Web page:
Strangely the largest Schima khasiana seems to be taking a year off from flowering. I can locate no buds at all although Schima superba is now just showing colour at the top of the tree.
Aesculus parviflora is showing early autumn colour and the conkers which we saw earlier have either dropped or been collected already by Asia.
Quercus greggii was planted two years ago and is doing well with a little late secondary new growth. This was an Allan Coombes introduction and I believe a present to us. It is multi stemmed which I assume is normal? This species is not listed in ‘New Trees’.
Yet another Disanthus cercidifolius dead two years on from planting. Why do we have such a struggle to get this plant established? Another nearby is rather more lively. This must be the fourth or fifth failure over 10 years in deliberately different locations. What does it need. I asked several of those we visited in Sussex gardens in April but got no clear answer and saw it doing well in several different locations.
Plenty of seed heads on Magnolia rostrata but, as usual, no sign yet that they have swollen enough to actually contain any seed. I doubt they will.
‘They’ always say you should plant Embothrium lanceolatum in the worst possible poor and stony ground. Here, one year on from planting, on the stony rim of Rogers Quarry is a fine example. 12-18in of new growth on two stems despite the dry summer and a hot location.
2018 – CHW
Autumn colour in the nursery.Fothergilla ‘Blue Shadow’ is even better with autumn tints now than in the spring.
Hesperantha ‘Oregon Sunset’ cheers one up as do all the kaffir lilies which we all used to call Schizostylis. Name changes of this magnitude are daft and confusing for customers.
Camellia ‘Dazzler’ now full out. Other Camellia sasanquas out today included ‘Hugh Evans’.
Cercis canadensis ‘Ruby Falls’ with its attractively mottled autumn leaves.
2017 – CHW
The very rare and equally tender Quercus fleuryii looked nearly dead since it was planted in 2011 but has suddenly produced a set of very late new growth. It is spectacular in colour but rather flaccid and limp. I do not think it will survive even the mildest frost this winter. Otherwise ‘curtains’ I expect which was what the donor told me originally.
Another (German) williamsianum hybrid up Hovel Cart Road has a few secondary flowers. The blue tits have stripped the flowers which we saw on another similar plant last week to get whatever nectar there was – not much I guess.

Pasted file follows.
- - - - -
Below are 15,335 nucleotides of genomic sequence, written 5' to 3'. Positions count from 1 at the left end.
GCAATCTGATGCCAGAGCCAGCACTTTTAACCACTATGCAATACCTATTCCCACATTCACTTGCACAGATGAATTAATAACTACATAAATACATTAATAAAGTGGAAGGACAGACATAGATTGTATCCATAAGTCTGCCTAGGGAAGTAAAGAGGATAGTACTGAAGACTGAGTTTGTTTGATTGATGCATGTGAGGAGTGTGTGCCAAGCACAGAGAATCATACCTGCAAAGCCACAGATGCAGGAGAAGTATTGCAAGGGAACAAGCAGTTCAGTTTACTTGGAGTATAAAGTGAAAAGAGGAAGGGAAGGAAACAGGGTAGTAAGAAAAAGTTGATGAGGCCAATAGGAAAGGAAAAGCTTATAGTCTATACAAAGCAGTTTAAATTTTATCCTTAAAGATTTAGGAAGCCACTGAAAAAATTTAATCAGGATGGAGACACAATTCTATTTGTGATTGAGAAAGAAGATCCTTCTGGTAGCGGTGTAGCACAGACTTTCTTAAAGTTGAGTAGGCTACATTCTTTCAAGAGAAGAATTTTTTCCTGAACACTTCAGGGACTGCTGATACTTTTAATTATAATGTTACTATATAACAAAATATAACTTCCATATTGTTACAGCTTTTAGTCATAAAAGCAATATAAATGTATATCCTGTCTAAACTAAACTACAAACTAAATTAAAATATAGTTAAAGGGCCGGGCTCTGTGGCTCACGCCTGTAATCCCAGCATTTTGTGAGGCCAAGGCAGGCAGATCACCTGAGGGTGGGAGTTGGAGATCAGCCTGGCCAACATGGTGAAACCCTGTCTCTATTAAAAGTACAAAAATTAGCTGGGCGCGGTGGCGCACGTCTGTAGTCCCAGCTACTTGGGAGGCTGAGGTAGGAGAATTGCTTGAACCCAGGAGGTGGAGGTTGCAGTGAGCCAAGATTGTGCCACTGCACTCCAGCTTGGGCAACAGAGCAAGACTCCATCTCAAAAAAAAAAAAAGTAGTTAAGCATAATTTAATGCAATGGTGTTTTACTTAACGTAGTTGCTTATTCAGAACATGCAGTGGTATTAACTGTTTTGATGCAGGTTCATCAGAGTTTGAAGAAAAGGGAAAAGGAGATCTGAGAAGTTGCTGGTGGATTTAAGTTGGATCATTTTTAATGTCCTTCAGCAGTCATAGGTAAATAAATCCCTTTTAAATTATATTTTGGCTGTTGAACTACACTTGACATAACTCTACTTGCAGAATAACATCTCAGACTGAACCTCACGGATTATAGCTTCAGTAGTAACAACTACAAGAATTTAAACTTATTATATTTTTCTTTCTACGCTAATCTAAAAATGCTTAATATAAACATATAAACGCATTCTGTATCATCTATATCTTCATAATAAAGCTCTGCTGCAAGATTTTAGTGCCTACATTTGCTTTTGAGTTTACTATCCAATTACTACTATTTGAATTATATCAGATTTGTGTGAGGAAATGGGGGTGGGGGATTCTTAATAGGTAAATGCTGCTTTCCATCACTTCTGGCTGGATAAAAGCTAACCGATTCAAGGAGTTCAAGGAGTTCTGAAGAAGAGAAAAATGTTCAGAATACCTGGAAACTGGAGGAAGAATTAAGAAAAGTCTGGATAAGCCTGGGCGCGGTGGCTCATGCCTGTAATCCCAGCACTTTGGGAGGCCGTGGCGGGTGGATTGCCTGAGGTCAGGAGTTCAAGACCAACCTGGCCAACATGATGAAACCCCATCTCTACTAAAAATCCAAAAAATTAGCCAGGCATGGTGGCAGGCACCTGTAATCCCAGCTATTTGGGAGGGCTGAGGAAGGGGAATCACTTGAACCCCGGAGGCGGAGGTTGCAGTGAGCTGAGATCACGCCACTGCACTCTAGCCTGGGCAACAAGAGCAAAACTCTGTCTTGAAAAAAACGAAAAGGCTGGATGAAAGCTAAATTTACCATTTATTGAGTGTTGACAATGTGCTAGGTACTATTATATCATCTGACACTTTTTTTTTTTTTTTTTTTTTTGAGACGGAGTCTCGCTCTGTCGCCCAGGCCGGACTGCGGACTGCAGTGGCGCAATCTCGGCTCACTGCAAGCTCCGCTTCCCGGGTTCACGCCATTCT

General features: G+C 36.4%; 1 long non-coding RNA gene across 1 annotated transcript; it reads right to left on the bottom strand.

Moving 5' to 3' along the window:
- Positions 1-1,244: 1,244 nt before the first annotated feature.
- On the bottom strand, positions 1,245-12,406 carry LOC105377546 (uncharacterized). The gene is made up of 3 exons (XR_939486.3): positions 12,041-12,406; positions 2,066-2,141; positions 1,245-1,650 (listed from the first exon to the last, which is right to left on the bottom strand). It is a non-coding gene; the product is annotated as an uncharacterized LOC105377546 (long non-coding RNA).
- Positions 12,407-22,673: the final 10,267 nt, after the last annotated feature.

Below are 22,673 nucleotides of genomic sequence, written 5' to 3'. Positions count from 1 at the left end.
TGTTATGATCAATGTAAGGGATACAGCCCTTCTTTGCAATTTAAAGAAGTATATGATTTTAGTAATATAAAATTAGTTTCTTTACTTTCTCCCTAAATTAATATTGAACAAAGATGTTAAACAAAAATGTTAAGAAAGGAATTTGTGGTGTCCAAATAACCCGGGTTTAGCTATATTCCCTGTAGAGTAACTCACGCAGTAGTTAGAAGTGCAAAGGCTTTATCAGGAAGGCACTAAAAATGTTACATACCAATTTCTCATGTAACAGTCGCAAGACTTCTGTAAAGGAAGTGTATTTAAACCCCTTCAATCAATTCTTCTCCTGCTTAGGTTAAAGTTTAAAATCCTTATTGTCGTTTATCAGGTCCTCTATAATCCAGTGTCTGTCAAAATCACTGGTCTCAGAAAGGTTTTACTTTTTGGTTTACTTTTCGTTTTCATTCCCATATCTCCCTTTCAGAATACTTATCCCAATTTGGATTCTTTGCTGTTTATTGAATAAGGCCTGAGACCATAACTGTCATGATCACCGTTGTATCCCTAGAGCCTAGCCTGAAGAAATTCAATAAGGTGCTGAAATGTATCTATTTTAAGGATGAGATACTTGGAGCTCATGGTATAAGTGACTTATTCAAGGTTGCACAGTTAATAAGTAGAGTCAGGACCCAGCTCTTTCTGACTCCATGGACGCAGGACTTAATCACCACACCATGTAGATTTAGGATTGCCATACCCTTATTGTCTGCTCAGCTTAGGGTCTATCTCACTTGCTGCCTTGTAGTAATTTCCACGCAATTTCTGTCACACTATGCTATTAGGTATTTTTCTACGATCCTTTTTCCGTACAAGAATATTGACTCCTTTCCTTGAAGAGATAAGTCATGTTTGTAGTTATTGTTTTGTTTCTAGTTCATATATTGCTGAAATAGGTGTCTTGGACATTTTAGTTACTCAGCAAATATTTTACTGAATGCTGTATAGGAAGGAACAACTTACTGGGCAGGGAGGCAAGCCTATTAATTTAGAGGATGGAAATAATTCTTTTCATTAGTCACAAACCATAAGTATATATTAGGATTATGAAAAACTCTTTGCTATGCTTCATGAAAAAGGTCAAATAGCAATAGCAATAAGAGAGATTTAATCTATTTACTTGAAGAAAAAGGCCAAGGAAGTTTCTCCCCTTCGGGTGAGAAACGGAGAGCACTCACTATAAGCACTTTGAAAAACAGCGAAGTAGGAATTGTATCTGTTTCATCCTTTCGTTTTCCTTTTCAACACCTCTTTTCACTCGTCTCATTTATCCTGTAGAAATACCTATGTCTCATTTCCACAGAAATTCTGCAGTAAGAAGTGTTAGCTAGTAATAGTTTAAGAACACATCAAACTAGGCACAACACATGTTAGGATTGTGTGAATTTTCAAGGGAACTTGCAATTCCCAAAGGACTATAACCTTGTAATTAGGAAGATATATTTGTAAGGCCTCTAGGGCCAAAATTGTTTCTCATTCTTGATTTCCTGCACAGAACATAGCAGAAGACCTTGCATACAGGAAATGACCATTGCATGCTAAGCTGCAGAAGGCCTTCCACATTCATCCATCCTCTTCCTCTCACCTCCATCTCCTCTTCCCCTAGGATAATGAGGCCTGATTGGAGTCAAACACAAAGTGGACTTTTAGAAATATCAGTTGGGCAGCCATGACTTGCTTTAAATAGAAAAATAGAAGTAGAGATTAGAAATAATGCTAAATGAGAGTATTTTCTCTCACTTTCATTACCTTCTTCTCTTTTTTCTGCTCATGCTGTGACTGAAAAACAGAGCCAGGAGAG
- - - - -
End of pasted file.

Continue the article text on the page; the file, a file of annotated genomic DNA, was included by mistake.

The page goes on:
I missed photographing a single secondary flower on Rhododendron ‘Michaels Pride’ which I have never seen do this before and, worse still, the huge pink Camellia sasanqua just down from the castle side door. No flower at all three days ago when I looked. Today, in the sun, it is suddenly out all over. Earlier than last year I think but need to check. The Camellia oleifera is near but not yet showing colour. A week away perhaps.
2016 – CHW
The young rhododendrons in the frames have grown well and some are ready to plant out in the spring.
Sinowilsonia henryi has yet to flower but has had a good growing year. The leaves are huge and styrax like but with lighter undersides.
A self-sown rhododendron seedling on a tree fern trunk outside the potting shed is an unusual find. I wonder what it is as the leaves have some hairs and it definitely is not Rhododendron ponticum. Asia could pot it up.
Indigofera howellii ‘Reginald Cory’ is flowering for the first time in the greenhouse as the leaves begin to turn yellow. Not much different to Indigofera potaninii but a name given to a Forrest collection commemorating one of his sponsors.
Quercus stellata is in the old oak records here but has long died out. Here is a new addition to the collection to plant out next spring. Very recognisable leaves but another ‘new’ oak to me.
2015 – CHW
Camellia reticulata ‘Mary Williams’ has a few large seed pods which we must remember to collect soon.
Vitis coignettiae is starting to turn colour. The bloody thing has gone rampant and needs cutting down. Here it is all over Escallonia iveyi and Rhododendron ‘Cornish Red’. Not a bad plant if you like ‘rampant’ but likely to kill off its neighbours with a smothering embrace. That is a nice thought for the weekend as our 10 days of late summer come to an end with a vengeance.
The house martins have all left the castle now so the flies are coming into their own. It remains to be seen if Mr Rentokill’s new treatment around the windows will stop the normal October upsurge in cluster flies on the curtains in the tower and in the Rabbit Warren which is usually unlettable in October.
1996 – FJW
Trip around with J Parsons – flowers on Auklandii Garden Sasanqua.
1964 – FJW
Charles picked flowers from incinerator Sasanqua. I had seen flowers on the top of the plant a week ago.
1963 – FJW
Wet summer good for garden – in recompense for winter. Magnolia mollicomata (Ririei opening) and Robusta (new Bo-Peep) overseeded very badly. Strong roots on Stellata cuttings in mist in 5 weeks. Cuttings must be soft. Acacias on wall trying hard.
1900 – JCW
Came down for the election, cyclamen fair. The supposed C Dickens x has several up in its pan amongst seedling daffs. Roses quite nice.
1898 – JCW
The autumn cyclamen very good, also the Belladona and Per’s Ipomoea. Found a 98 seedling half grown x max with cyclamineus.